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Yoga in Life: it doesn’t stop at the mat


We live in heady and miraculous times. The internet allows us to access wisdom and teaching from around the world and throughout the ages in a heartbeat. Yesterday was one of those days when I was glad to be borne of this century.

A little background for you – this summer I was diagnosed with a serious cardiac condition that has me off work for the foreseeable future. I’m on some strong drugs with some hardcore side effects but for the most part, I’m getting by. Recovery is slow but I’ve always said that any day on this side of the sod is a good one.

Every once in a while, however, I’ll get myself into a pickle and yesterday was one of them. My blood pressure will unexpectedly spike, leaving me dizzy, nauseous and with a horrible headache. It’s what I think of as ‘body panic’ because it can come on without warning and without any underlying sense of anxiety to start it off. Of course, given my circumstances, it doesn’t take long for me to get the mind involved. Anything weird happening in my body starts a whole cascade of questions which can eventually lead to full ‘mind panic’ as well.

It’s the classic case of the mind turning on me to increase my suffering. It’s not enough that I’m experiencing all these physical sensations but when my mind gets flung into the mix, I can make it much worse. Tightening up around the sensations increases the discomfort. Shortening my breath makes the panic more difficult to manage. I started off with a physiological issue and I’m now well on my way to a full panic attack – entirely generated by my mind. The fact that it’s self-inflicted doesn’t make it any less intense.

This summer, when I was in the cardiac care unit, I learned that 20 minutes of breath meditation did as much for my recovery as a shot of nitroglycerin under my tongue. Bonus points: meditation didn’t leave me with that awful headache. Yesterday when the ‘body panic’ started dragging my mind into the fracas, I knew if I could calm myself enough to meditate, I’d be fine, except I couldn’t focus enough to do it for myself. In meditation practices, the mind is often metaphorically compared to a drunken monkey for all its be-bopping around. Yesterday, my monkey was tweaking meth.

Thank God for the Internet!! After a quick Google moment, I found these – Audio Dharma — an online treasure trove of guided meditation audio files, available for immediate (and free) download. I selected the Body Sweep meditation and sure enough, after the 45 minutes had passed, the panic had left my body and I was at ease. I’ll consult my physician about this episode but what a blessing for me to have this in my “first aid” kit.

I was so grateful for the relief that I took a moment to send an email to the man whose words I’d followed for the 45 minutes. Leigh Brasington seemed genuinely surprised at the positive effect he’d had upon a stranger, some three years after he recorded it. Isn’t that the message of our times though? Our acts of compassion, generosity and kindness move beyond the boundaries of our families and our little towns to touch the world now. I’m sure than when he recorded that meditation and allowed it to be made available on the internet for all to use, he didn’t imagine that it would have such a lasting outcome, that it would comfort a stranger in a moment of temporary crisis. We don’t always see the fruits of our actions – for good or for bad.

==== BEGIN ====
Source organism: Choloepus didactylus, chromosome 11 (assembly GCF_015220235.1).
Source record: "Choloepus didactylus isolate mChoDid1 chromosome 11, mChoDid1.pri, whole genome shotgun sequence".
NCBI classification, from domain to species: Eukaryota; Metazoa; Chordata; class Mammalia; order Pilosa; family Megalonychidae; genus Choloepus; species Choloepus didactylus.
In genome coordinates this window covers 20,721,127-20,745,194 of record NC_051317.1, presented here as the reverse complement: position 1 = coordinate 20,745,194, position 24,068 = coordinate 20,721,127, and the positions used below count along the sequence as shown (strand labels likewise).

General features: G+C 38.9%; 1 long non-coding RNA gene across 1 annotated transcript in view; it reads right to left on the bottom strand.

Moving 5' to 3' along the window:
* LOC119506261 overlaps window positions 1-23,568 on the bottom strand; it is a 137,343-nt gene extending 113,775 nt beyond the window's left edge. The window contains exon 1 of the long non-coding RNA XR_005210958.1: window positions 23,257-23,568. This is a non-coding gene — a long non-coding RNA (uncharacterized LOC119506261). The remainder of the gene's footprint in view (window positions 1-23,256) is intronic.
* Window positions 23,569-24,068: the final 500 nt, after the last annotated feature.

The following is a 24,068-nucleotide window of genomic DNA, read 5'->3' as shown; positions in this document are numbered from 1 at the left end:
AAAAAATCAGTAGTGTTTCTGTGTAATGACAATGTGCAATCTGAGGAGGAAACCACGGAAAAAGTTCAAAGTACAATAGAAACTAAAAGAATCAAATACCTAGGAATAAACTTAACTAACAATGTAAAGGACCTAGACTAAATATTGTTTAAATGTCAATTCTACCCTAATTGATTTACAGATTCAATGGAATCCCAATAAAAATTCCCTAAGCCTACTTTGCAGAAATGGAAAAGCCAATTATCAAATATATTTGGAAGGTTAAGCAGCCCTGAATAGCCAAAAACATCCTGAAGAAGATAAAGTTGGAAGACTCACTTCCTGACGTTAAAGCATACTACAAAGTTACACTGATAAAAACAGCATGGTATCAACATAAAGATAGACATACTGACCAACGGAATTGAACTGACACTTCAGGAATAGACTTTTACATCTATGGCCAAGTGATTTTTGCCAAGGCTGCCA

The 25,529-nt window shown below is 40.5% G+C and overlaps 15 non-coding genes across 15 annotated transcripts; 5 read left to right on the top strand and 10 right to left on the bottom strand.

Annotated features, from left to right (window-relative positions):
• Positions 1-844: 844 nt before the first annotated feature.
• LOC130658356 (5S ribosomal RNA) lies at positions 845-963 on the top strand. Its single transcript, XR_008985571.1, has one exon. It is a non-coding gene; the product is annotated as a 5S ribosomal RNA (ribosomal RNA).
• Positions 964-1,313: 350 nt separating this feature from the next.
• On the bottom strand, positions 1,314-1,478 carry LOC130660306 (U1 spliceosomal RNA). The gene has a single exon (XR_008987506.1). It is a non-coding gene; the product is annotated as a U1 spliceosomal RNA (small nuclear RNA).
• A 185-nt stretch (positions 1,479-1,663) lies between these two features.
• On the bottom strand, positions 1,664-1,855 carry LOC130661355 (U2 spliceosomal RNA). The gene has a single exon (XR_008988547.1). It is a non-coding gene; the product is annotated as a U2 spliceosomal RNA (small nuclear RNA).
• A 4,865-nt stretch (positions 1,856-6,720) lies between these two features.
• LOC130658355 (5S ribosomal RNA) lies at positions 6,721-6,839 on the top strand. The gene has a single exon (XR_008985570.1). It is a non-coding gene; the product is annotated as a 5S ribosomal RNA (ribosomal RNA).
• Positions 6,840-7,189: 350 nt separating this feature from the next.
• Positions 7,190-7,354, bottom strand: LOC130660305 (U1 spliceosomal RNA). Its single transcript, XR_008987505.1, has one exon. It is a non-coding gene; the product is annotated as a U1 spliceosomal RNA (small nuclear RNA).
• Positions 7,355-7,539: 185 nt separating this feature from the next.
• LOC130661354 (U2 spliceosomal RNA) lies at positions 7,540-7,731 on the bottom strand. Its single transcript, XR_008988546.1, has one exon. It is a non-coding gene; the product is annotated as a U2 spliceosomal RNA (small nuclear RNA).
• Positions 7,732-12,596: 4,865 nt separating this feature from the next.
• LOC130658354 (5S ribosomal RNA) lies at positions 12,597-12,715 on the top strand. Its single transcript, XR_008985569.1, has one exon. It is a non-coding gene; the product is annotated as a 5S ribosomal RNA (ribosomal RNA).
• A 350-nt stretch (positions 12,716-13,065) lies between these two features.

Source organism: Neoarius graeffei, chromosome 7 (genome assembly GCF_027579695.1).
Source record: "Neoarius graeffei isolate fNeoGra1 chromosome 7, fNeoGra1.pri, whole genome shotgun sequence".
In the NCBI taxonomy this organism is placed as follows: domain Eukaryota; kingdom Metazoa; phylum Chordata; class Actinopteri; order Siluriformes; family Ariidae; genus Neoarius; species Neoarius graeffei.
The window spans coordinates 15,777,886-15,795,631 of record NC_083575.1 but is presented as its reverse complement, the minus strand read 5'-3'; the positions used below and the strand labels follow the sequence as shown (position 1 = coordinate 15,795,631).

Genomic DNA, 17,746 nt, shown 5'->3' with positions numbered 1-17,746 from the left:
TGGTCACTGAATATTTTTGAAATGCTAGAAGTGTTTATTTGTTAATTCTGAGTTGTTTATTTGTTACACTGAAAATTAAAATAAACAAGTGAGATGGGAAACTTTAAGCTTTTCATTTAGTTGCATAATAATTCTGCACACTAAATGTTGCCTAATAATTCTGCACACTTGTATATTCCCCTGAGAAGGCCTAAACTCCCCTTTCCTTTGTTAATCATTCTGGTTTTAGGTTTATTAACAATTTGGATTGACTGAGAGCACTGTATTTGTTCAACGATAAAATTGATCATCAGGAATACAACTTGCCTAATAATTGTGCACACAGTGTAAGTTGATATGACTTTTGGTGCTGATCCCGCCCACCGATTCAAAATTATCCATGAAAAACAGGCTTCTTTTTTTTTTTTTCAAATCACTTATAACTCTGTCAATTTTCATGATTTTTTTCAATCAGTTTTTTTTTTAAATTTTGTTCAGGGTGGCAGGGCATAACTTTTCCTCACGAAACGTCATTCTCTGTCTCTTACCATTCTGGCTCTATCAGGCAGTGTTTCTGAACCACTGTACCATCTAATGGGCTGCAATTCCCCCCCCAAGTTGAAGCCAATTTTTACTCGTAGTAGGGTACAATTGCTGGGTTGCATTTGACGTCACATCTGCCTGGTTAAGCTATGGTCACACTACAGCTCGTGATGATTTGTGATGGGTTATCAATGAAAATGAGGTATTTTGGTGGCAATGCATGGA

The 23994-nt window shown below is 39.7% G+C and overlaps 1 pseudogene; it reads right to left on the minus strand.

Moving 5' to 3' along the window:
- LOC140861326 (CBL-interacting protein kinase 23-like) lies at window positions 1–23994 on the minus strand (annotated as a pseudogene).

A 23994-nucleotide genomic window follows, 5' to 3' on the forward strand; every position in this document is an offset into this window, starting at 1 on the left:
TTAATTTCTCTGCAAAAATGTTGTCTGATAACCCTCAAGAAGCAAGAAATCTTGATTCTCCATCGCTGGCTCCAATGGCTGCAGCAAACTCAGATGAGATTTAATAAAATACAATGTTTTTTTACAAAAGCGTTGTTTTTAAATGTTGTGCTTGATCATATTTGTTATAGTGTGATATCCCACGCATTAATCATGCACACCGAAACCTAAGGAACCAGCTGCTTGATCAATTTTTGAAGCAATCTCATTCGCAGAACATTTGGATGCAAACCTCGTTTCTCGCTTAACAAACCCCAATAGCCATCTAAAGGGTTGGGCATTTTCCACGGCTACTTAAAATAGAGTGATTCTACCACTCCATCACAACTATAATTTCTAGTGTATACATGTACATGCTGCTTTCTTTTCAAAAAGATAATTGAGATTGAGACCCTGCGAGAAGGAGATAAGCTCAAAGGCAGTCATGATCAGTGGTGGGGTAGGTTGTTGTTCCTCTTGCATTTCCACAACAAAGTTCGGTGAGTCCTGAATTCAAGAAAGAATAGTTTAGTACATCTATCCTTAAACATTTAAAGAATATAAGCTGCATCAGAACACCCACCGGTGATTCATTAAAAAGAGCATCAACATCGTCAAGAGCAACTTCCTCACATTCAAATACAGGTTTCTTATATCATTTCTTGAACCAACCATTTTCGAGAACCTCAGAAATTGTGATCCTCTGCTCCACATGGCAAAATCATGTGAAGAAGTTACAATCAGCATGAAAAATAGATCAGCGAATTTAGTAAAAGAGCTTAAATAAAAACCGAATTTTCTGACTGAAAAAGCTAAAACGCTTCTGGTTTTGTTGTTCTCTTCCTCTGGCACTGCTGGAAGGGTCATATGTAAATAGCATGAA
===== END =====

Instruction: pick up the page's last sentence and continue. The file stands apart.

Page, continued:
It’s an object lesson for me. Today I will interact with dozens of people. Some I’ll meet in shops, at the medical clinic, at the credit union. Others will be ‘met’ on the internet, through comment boards and discussion groups. Many people will read this blog and I’ll have no idea of if I’ve touched them or how. It’s a sobering reminder for me to act with as much grace as I can muster. Like it or not, my words, my actions project consequences into the future that I will neither know nor understand in many cases. This is the Law of Karma.

Enjoy your weekend. Thanks for reading and Namaste,

Kate

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About Kate MacKay

I'm a certified Viniyoga teacher, in Fredericton, NB. I was a 9-1-1 operator and emergency services dispatcher for 22 years. Surprisingly, the two worked well together, or as I liked to put it, from the sublime to the ridiculous -- all in a day's work. I'm currently off work as a result of a stress-induced cardiac condition that's thrown a few crimps in my lifestyle. I'm not actively teaching yoga in the classroom right now and probably won't for several more months. That said, this blog is one of the forms of practice I can do and I thank you for joining me in this exploration of all things yoga.

One response »

  1. i guess all we can do is plant some seeds! hope you are doing great kate!

    (i see u have a new format and background, i have been offline for more than a month. will read up on your other entries!)

    Reply

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